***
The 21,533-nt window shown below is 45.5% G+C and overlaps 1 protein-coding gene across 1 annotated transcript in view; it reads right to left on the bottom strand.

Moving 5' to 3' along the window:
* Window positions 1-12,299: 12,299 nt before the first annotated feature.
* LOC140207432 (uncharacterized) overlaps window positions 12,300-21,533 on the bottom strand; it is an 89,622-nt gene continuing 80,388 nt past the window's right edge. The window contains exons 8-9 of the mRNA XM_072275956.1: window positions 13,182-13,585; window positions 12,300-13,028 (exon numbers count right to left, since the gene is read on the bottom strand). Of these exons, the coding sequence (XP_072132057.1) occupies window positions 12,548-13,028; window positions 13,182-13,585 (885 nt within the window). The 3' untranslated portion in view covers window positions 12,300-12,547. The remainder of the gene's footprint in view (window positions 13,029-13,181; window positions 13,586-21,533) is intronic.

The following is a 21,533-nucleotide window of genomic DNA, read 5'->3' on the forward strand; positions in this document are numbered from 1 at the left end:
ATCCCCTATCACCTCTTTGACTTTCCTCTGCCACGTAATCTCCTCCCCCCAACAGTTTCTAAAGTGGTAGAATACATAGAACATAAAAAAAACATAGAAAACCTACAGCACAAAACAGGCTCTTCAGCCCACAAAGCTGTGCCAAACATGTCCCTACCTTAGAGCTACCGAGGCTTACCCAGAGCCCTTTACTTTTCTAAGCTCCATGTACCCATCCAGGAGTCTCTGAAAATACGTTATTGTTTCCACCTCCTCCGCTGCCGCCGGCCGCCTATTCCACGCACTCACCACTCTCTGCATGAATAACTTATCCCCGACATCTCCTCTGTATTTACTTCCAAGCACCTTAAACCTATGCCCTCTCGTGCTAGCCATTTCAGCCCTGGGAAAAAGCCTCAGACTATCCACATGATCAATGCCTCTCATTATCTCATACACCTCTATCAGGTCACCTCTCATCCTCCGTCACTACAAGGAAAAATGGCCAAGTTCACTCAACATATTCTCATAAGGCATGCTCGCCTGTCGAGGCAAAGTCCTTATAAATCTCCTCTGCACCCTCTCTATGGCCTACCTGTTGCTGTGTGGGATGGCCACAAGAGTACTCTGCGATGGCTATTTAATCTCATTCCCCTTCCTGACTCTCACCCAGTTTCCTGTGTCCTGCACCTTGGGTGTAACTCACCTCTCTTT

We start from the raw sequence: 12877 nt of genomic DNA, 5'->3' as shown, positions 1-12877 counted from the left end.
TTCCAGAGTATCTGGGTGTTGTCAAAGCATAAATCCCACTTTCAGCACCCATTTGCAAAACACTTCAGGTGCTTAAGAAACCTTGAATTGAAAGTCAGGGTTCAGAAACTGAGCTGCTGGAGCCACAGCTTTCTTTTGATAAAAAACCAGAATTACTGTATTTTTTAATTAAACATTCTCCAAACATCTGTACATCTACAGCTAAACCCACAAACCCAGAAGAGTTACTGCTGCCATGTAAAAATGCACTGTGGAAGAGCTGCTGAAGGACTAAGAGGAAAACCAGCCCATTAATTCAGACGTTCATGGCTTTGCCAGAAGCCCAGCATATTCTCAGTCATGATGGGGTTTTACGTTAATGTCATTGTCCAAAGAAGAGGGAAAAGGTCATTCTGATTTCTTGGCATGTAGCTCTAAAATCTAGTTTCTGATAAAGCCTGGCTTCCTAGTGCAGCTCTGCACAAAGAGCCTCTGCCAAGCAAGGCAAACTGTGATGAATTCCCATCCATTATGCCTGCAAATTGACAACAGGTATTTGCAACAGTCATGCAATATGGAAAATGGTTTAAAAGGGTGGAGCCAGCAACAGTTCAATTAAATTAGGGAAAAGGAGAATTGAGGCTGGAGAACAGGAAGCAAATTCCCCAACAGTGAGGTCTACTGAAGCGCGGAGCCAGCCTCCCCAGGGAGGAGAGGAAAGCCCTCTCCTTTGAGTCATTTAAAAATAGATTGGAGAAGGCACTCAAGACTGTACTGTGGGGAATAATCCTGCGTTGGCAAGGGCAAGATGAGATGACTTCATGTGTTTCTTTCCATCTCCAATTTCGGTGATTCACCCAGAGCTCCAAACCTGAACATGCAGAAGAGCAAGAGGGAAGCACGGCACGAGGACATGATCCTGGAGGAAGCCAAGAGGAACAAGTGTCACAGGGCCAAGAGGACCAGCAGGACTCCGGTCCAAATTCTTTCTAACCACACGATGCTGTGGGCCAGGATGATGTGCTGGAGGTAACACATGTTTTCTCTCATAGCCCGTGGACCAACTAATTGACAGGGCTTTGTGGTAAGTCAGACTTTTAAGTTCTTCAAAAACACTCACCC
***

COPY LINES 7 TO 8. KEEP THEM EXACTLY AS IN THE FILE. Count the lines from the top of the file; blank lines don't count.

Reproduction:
We start from the raw sequence: 12877 nt of genomic DNA, 5'->3' as shown, positions 1-12877 counted from the left end.
TTCCAGAGTATCTGGGTGTTGTCAAAGCATAAATCCCACTTTCAGCACCCATTTGCAAAACACTTCAGGTGCTTAAGAAACCTTGAATTGAAAGTCAGGGTTCAGAAACTGAGCTGCTGGAGCCACAGCTTTCTTTTGATAAAAAACCAGAATTACTGTATTTTTTAATTAAACATTCTCCAAACATCTGTACATCTACAGCTAAACCCACAAACCCAGAAGAGTTACTGCTGCCATGTAAAAATGCACTGTGGAAGAGCTGCTGAAGGACTAAGAGGAAAACCAGCCCATTAATTCAGACGTTCATGGCTTTGCCAGAAGCCCAGCATATTCTCAGTCATGATGGGGTTTTACGTTAATGTCATTGTCCAAAGAAGAGGGAAAAGGTCATTCTGATTTCTTGGCATGTAGCTCTAAAATCTAGTTTCTGATAAAGCCTGGCTTCCTAGTGCAGCTCTGCACAAAGAGCCTCTGCCAAGCAAGGCAAACTGTGATGAATTCCCATCCATTATGCCTGCAAATTGACAACAGGTATTTGCAACAGTCATGCAATATGGAAAATGGTTTAAAAGGGTGGAGCCAGCAACAGTTCAATTAAATTAGGGAAAAGGAGAATTGAGGCTGGAGAACAGGAAGCAAATTCCCCAACAGTGAGGTCTACTGAAGCGCGGAGCCAGCCTCCCCAGGGAGGAGAGGAAAGCCCTCTCCTTTGAGTCATTTAAAAATAGATTGGAGAAGGCACTCAAGACTGTACTGTGGGGAATAATCCTGCGTTGGCAAGGGCAAGATGAGATGACTTCATGTGTTTCTTTCCATCTCCAATTTCGGTGATTCACCCAGAGCTCCAAACCTGAACATGCAGAAGAGCAAGAGGGAAGCACGGCACGAGGACATGATCCTGGAGGAAGCCAAGAGGAACAAGTGTCACAGGGCCAAGAGGACCAGCAGGACTCCGGTCCAAATTCTTTCTAACCACACGATGCTGTGGGCCAGGATGATGTGCTGGAGGTAACACATGTTTTCTCTCATAGCCCGTGGACCAACTAATTGACAGGGCTTTGTGGTAAGTCAGACTTTTAAGTTCTTCAAAAACACTCACCC